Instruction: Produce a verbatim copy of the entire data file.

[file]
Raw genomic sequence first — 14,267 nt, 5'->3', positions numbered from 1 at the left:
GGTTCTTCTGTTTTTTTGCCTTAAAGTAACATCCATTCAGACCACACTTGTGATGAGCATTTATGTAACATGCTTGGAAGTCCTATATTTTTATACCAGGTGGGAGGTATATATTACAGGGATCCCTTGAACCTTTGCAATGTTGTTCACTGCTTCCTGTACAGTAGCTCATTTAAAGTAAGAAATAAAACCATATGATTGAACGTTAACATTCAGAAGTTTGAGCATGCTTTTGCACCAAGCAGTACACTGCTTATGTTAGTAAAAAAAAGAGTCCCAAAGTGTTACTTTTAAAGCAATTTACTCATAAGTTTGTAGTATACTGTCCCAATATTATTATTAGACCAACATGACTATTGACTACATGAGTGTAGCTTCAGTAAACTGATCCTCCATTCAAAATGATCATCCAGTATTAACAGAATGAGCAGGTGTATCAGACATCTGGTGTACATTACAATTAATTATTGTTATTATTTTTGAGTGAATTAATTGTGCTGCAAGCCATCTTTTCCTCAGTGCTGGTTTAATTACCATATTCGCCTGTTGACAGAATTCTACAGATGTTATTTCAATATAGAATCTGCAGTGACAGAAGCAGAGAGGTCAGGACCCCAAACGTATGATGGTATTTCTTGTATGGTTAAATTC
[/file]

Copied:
Raw genomic sequence first — 14,267 nt, 5'->3', positions numbered from 1 at the left:
GGTTCTTCTGTTTTTTTGCCTTAAAGTAACATCCATTCAGACCACACTTGTGATGAGCATTTATGTAACATGCTTGGAAGTCCTATATTTTTATACCAGGTGGGAGGTATATATTACAGGGATCCCTTGAACCTTTGCAATGTTGTTCACTGCTTCCTGTACAGTAGCTCATTTAAAGTAAGAAATAAAACCATATGATTGAACGTTAACATTCAGAAGTTTGAGCATGCTTTTGCACCAAGCAGTACACTGCTTATGTTAGTAAAAAAAAGAGTCCCAAAGTGTTACTTTTAAAGCAATTTACTCATAAGTTTGTAGTATACTGTCCCAATATTATTATTAGACCAACATGACTATTGACTACATGAGTGTAGCTTCAGTAAACTGATCCTCCATTCAAAATGATCATCCAGTATTAACAGAATGAGCAGGTGTATCAGACATCTGGTGTACATTACAATTAATTATTGTTATTATTTTTGAGTGAATTAATTGTGCTGCAAGCCATCTTTTCCTCAGTGCTGGTTTAATTACCATATTCGCCTGTTGACAGAATTCTACAGATGTTATTTCAATATAGAATCTGCAGTGACAGAAGCAGAGAGGTCAGGACCCCAAACGTATGATGGTATTTCTTGTATGGTTAAATTC